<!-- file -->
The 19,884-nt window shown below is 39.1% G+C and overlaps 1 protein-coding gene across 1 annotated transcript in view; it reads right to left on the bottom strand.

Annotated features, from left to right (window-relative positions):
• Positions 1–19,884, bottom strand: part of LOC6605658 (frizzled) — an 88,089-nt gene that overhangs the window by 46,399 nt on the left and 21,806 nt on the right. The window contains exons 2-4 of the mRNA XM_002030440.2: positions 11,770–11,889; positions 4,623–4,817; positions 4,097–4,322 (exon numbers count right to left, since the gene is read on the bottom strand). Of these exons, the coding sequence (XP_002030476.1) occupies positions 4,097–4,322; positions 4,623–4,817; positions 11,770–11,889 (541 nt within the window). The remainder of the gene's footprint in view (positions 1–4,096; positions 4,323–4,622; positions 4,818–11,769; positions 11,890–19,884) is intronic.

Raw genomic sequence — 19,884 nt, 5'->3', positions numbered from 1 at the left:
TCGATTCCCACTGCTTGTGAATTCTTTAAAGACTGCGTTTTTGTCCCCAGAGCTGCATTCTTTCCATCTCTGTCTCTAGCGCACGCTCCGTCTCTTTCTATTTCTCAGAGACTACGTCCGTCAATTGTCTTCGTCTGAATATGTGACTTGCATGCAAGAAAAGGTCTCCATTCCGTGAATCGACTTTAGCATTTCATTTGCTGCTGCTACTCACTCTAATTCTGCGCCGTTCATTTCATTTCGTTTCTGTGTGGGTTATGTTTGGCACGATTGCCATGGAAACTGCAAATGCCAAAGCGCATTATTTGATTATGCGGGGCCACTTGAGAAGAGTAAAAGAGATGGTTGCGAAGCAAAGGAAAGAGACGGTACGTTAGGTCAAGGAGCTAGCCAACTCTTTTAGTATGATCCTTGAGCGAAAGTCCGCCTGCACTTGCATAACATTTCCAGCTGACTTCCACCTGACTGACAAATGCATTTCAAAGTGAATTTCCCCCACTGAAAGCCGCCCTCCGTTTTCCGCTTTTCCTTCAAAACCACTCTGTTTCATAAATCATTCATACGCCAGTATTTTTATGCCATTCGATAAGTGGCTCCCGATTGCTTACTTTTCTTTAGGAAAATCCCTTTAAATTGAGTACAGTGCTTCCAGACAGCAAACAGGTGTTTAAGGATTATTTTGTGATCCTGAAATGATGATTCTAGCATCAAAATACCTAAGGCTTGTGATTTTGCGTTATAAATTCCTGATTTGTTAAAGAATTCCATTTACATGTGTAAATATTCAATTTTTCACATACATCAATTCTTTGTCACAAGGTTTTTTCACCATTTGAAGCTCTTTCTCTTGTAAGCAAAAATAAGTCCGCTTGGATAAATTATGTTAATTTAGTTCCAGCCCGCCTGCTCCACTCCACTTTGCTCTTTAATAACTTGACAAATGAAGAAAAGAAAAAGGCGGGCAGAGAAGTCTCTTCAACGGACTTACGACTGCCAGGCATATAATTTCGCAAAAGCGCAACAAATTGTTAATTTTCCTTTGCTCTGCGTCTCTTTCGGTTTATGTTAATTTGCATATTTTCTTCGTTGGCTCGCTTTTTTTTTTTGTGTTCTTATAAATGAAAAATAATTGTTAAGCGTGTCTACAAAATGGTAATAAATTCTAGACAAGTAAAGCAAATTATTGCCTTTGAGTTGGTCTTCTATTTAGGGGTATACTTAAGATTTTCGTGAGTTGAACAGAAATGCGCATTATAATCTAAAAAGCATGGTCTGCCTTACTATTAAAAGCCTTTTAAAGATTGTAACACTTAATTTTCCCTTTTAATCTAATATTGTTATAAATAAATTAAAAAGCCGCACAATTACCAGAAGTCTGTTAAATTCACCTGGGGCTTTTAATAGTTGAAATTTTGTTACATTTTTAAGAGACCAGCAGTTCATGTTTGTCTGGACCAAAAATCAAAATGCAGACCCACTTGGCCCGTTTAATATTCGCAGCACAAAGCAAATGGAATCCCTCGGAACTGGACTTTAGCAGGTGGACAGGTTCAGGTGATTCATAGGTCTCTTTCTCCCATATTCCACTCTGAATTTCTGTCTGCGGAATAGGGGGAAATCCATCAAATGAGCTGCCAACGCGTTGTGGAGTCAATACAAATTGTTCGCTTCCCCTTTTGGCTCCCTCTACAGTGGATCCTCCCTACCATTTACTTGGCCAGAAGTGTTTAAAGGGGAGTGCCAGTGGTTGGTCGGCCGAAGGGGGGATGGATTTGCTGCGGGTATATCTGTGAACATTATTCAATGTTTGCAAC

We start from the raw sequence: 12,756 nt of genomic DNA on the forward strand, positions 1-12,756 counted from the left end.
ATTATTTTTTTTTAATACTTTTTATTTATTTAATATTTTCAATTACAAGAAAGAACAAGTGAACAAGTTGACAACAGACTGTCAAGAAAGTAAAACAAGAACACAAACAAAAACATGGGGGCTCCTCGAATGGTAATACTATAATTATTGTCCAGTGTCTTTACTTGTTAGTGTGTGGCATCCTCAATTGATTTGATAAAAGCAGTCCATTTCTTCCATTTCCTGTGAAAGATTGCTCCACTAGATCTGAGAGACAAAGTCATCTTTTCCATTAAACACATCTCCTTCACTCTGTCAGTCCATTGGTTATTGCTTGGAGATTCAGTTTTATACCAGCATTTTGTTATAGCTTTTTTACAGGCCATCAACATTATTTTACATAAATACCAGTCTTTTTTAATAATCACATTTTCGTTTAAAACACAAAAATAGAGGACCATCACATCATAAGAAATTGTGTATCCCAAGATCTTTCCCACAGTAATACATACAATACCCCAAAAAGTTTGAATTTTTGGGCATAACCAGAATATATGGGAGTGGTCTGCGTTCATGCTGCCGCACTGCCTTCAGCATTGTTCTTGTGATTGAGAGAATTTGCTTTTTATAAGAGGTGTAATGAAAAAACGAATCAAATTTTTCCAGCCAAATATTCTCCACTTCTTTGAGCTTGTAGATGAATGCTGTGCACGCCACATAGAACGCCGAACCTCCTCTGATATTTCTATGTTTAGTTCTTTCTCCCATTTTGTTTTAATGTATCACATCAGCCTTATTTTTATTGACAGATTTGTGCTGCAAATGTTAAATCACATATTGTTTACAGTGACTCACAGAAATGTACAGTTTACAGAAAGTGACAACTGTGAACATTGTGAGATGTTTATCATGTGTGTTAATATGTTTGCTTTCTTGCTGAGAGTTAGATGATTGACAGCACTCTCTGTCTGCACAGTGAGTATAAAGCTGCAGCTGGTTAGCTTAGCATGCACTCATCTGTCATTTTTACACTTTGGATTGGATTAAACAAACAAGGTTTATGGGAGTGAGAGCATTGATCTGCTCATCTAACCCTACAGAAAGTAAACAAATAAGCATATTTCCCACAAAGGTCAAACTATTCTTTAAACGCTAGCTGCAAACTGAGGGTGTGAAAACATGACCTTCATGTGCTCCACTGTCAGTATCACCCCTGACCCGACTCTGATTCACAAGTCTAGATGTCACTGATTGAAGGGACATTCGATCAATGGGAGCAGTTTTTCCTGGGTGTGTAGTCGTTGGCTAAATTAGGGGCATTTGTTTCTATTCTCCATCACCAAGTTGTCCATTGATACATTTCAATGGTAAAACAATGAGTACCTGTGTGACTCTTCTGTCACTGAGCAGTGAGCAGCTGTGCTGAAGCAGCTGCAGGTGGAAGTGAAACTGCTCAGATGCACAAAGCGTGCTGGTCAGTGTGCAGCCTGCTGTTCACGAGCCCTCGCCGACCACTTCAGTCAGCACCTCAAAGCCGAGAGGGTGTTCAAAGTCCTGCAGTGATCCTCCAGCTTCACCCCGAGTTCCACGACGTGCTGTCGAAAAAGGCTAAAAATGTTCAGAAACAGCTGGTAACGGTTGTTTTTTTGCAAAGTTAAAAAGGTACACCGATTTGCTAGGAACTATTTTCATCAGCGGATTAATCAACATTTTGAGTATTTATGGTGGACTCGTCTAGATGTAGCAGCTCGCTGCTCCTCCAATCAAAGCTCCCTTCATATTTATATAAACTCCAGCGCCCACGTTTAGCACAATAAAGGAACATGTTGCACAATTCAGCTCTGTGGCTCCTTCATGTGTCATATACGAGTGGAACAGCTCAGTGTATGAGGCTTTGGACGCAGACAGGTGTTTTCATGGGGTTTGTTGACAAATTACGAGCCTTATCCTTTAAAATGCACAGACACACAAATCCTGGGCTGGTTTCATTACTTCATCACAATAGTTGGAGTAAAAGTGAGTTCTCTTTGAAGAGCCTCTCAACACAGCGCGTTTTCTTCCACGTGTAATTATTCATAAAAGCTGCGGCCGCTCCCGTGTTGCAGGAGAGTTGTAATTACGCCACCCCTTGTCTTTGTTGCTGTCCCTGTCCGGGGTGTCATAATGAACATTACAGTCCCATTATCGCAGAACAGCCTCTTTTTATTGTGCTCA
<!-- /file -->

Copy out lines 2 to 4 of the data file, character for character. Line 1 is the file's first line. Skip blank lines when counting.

Annotated features, from left to right (window-relative positions):
• Positions 1–19,884, bottom strand: part of LOC6605658 (frizzled) — an 88,089-nt gene that overhangs the window by 46,399 nt on the left and 21,806 nt on the right. The window contains exons 2-4 of the mRNA XM_002030440.2: positions 11,770–11,889; positions 4,623–4,817; positions 4,097–4,322 (exon numbers count right to left, since the gene is read on the bottom strand). Of these exons, the coding sequence (XP_002030476.1) occupies positions 4,097–4,322; positions 4,623–4,817; positions 11,770–11,889 (541 nt within the window). The remainder of the gene's footprint in view (positions 1–4,096; positions 4,323–4,622; positions 4,818–11,769; positions 11,890–19,884) is intronic.

Raw genomic sequence — 19,884 nt, 5'->3', positions numbered from 1 at the left: